NEW YORK (GenomeWeb) – Genealogy firm Family Tree DNA has challenged the constitutionality of Alaska's Genetic Privacy Act on the grounds that the statute is so vague in its definitions of terms, such as "DNA analysis," "disclosure," and "informed consent," that the firm cannot know how to comply with the law.
The move is part of Family Tree DNA's defense strategy in a lawsuit in which a customer, Alaska resident Michael Cole, is alleging the company breached his rights under the Genetic Privacy Act by publicly sharing his genetic information without his consent. Cole is seeking $100,000 in damages, but if the case is granted class action status — Cole asserts there may be 900 other state residents who may have had their rights similarly violated — then Family Tree DNA parent company Gene by Gene could be on the hook for as much as $90 million.
Alaska's Genetic Privacy Act forbids the collection, retention, analysis, and disclosure of an individual's DNA sample without their informed and written consent. The law further specifies that a person's DNA sample and test results are the "exclusive property" of the person analyzed.
Cole claims that his "full [DNA] results" were posted on the company's site without his written permission, while Gene by Gene asserts that what was really posted were snippets of non-coding DNA on the Y chromosome (Y-STRs), which have no relevance to someone's health status.
Gene by Gene has argued that the lawsuit should be dismissed because the alleged disclosure of those DNA snippets didn't cause Cole any real harm, such as being discriminated against at work or in healthcare. But in June, the US District Court for the District of Alaska denied that motion. "Alaska's Genetic Privacy Act recognizes an exclusive property interest in one’s DNA, and prohibits the unauthorized disclosure of DNA information," wrote district judge Sharon Gleason. She reasoned that because the statute grants a "substantive right” in a person’s genomic information, the alleged unauthorized disclosure of that information results in "concrete harm."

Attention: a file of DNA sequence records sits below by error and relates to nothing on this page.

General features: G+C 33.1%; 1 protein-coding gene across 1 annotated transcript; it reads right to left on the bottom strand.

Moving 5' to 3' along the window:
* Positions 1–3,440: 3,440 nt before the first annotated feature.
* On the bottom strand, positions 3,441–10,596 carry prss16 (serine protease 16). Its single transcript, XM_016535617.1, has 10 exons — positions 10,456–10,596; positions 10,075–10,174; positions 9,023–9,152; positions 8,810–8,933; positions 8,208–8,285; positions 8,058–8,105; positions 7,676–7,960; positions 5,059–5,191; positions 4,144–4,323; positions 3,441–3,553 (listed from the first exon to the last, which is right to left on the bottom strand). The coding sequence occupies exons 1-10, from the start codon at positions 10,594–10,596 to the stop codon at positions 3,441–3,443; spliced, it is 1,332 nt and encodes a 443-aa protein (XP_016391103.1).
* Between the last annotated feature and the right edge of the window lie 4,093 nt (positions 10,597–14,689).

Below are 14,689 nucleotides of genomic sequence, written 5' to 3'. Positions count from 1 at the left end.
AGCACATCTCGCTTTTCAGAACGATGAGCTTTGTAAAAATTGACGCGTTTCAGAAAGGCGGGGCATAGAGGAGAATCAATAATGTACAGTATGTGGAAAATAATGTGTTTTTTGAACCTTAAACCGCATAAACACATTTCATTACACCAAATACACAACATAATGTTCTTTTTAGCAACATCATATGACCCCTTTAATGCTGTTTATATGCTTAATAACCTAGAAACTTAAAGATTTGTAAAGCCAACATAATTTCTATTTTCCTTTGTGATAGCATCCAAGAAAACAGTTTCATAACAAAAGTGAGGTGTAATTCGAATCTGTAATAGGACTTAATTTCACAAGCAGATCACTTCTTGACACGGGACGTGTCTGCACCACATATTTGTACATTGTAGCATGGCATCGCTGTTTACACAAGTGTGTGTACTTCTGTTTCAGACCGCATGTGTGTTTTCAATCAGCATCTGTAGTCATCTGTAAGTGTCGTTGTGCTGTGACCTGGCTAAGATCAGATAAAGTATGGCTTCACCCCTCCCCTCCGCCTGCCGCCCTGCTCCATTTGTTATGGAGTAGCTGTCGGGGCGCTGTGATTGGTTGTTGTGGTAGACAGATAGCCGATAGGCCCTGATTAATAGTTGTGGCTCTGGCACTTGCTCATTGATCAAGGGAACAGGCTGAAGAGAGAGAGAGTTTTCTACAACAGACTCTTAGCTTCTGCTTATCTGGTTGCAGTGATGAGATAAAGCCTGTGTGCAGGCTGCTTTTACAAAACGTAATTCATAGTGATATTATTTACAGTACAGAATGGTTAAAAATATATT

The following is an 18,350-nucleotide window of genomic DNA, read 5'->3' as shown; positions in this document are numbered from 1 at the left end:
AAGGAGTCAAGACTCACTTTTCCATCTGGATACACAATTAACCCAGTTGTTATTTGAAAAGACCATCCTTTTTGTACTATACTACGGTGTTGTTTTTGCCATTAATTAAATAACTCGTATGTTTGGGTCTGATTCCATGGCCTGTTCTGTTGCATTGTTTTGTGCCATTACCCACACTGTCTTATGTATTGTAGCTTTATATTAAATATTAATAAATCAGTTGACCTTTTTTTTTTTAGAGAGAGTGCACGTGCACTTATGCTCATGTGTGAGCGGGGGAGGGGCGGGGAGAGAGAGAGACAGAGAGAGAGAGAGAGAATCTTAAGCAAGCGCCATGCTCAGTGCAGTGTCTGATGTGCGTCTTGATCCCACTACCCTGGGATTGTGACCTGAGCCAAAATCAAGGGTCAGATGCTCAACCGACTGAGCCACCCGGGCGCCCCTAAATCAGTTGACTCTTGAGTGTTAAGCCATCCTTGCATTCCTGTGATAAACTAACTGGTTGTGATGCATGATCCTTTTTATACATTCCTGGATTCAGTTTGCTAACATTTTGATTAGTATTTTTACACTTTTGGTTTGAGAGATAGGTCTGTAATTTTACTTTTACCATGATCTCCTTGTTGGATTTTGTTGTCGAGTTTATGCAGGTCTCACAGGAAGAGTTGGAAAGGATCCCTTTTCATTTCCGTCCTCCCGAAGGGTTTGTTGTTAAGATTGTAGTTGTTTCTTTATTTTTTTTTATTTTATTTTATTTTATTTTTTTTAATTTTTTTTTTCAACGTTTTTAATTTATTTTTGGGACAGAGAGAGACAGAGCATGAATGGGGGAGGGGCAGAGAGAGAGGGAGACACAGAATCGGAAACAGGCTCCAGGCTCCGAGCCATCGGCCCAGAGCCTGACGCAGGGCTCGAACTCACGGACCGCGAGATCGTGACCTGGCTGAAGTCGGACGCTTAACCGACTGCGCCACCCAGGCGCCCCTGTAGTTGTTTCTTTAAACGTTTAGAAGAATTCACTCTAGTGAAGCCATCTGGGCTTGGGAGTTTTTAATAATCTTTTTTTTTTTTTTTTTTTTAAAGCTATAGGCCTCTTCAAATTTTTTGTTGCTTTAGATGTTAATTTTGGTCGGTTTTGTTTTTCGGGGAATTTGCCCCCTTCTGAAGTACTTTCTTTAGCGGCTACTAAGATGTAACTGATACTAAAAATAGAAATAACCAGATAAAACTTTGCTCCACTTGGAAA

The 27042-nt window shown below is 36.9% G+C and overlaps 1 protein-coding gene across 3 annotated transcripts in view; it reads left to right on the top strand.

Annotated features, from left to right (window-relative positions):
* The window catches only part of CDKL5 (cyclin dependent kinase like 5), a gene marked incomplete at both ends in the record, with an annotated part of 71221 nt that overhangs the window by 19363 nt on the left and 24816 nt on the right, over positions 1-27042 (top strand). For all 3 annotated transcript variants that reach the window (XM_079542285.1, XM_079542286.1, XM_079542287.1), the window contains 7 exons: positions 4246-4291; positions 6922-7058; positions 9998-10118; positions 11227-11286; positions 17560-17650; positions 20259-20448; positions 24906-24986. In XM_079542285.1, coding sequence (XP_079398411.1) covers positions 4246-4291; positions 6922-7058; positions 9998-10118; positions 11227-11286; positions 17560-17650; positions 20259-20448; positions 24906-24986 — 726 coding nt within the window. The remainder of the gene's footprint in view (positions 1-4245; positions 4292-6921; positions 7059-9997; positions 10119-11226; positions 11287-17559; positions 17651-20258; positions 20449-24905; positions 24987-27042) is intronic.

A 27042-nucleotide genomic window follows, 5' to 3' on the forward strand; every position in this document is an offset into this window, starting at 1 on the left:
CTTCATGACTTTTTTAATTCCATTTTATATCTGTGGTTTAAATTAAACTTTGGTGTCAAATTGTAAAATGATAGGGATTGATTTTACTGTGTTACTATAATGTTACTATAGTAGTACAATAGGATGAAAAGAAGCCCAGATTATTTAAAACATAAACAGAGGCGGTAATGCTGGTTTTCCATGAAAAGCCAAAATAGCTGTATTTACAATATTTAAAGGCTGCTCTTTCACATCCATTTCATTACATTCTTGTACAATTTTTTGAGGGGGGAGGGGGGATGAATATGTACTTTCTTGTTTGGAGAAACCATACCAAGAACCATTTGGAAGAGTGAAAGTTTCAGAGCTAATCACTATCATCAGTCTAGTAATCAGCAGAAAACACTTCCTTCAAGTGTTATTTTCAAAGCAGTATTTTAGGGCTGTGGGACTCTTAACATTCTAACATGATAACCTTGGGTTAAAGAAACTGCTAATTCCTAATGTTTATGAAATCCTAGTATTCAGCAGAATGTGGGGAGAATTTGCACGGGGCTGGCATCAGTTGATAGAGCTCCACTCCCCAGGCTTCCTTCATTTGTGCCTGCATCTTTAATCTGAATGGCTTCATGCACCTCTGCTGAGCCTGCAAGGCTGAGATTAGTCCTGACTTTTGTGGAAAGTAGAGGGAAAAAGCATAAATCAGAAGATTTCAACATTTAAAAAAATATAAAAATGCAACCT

The company has also filed for summary judgment, and asserted the statute is unconstitutional because it is "brief and vague" and "applies overly harsh punitive damages." This prompted the state to intervene.
In a motion filed last month, state Attorney General Jahna Lindemuth wrote that in determining whether a statute is unconstitutionally vague "the question is not whether the Alaska Genetic Privacy Act defines every possible violation, but whether the statute is sufficiently clear to cover Gene by Gene’s conduct." But since the court hasn't yet determined the company's conduct (i.e. whether it disclosed Cole's genetic information without written consent), Lindemuth asked the court to hold off on deciding the constitutionality questions until the dispute is resolved.
Cole's lawsuit comes during a period of growth for the personal genomics industry, which markets "fun," non-medical genetic testing services directly to consumers. Detractors of the direct-to-consumer business model have long had concerns about the extent to which consumers understand the privacy risks associated with participating in recreational genomics, particularly when customers are encouraged to share and discuss their results with others.
Members of the public are also increasingly concerned about their genetic privacy. One study showed that some people's worries about genetic discrimination are only exacerbated upon learning about the Genetic Information Non-Discrimination Act, the 2008 federal law that restricts health insurers and employers from asking about genetic information, and from using it to make coverage and employment decisions. The law, however, doesn't extend to life, disability, or long-term care insurance.